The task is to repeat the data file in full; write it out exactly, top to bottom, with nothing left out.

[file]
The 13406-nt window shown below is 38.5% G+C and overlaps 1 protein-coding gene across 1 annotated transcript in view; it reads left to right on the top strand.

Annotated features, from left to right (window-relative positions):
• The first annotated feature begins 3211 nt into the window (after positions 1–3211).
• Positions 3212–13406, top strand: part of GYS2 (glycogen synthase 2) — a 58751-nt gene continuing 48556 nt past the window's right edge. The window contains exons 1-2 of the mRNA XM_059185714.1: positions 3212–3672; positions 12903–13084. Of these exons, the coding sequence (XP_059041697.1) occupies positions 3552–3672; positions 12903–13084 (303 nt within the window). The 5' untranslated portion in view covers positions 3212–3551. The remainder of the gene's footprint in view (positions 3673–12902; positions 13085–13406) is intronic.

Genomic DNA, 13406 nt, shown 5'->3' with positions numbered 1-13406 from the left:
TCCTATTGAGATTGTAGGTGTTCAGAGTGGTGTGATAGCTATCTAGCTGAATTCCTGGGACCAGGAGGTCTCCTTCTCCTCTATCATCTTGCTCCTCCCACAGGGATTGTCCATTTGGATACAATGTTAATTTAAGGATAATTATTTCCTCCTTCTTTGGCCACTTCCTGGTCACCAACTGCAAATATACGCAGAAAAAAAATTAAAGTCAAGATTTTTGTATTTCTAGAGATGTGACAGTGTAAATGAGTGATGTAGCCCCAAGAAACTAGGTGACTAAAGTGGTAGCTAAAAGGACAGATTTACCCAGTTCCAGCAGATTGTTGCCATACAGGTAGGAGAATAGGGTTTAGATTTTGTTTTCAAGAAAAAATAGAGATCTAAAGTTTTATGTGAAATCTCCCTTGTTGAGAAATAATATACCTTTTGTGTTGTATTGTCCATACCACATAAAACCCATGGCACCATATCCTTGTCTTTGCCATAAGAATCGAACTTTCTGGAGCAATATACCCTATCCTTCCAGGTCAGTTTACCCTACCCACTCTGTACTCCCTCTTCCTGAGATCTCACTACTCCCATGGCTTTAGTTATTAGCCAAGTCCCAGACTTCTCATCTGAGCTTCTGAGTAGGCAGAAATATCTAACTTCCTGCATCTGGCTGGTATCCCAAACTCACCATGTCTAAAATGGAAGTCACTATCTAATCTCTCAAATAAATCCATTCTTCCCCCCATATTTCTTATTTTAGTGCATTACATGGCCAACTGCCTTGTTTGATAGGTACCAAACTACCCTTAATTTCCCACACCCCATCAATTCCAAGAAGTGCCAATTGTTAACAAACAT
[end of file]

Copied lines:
The 13406-nt window shown below is 38.5% G+C and overlaps 1 protein-coding gene across 1 annotated transcript in view; it reads left to right on the top strand.

Annotated features, from left to right (window-relative positions):
• The first annotated feature begins 3211 nt into the window (after positions 1–3211).
• Positions 3212–13406, top strand: part of GYS2 (glycogen synthase 2) — a 58751-nt gene continuing 48556 nt past the window's right edge. The window contains exons 1-2 of the mRNA XM_059185714.1: positions 3212–3672; positions 12903–13084. Of these exons, the coding sequence (XP_059041697.1) occupies positions 3552–3672; positions 12903–13084 (303 nt within the window). The 5' untranslated portion in view covers positions 3212–3551. The remainder of the gene's footprint in view (positions 3673–12902; positions 13085–13406) is intronic.

Genomic DNA, 13406 nt, shown 5'->3' with positions numbered 1-13406 from the left:
TCCTATTGAGATTGTAGGTGTTCAGAGTGGTGTGATAGCTATCTAGCTGAATTCCTGGGACCAGGAGGTCTCCTTCTCCTCTATCATCTTGCTCCTCCCACAGGGATTGTCCATTTGGATACAATGTTAATTTAAGGATAATTATTTCCTCCTTCTTTGGCCACTTCCTGGTCACCAACTGCAAATATACGCAGAAAAAAAATTAAAGTCAAGATTTTTGTATTTCTAGAGATGTGACAGTGTAAATGAGTGATGTAGCCCCAAGAAACTAGGTGACTAAAGTGGTAGCTAAAAGGACAGATTTACCCAGTTCCAGCAGATTGTTGCCATACAGGTAGGAGAATAGGGTTTAGATTTTGTTTTCAAGAAAAAATAGAGATCTAAAGTTTTATGTGAAATCTCCCTTGTTGAGAAATAATATACCTTTTGTGTTGTATTGTCCATACCACATAAAACCCATGGCACCATATCCTTGTCTTTGCCATAAGAATCGAACTTTCTGGAGCAATATACCCTATCCTTCCAGGTCAGTTTACCCTACCCACTCTGTACTCCCTCTTCCTGAGATCTCACTACTCCCATGGCTTTAGTTATTAGCCAAGTCCCAGACTTCTCATCTGAGCTTCTGAGTAGGCAGAAATATCTAACTTCCTGCATCTGGCTGGTATCCCAAACTCACCATGTCTAAAATGGAAGTCACTATCTAATCTCTCAAATAAATCCATTCTTCCCCCCATATTTCTTATTTTAGTGCATTACATGGCCAACTGCCTTGTTTGATAGGTACCAAACTACCCTTAATTTCCCACACCCCATCAATTCCAAGAAGTGCCAATTGTTAACAAACAT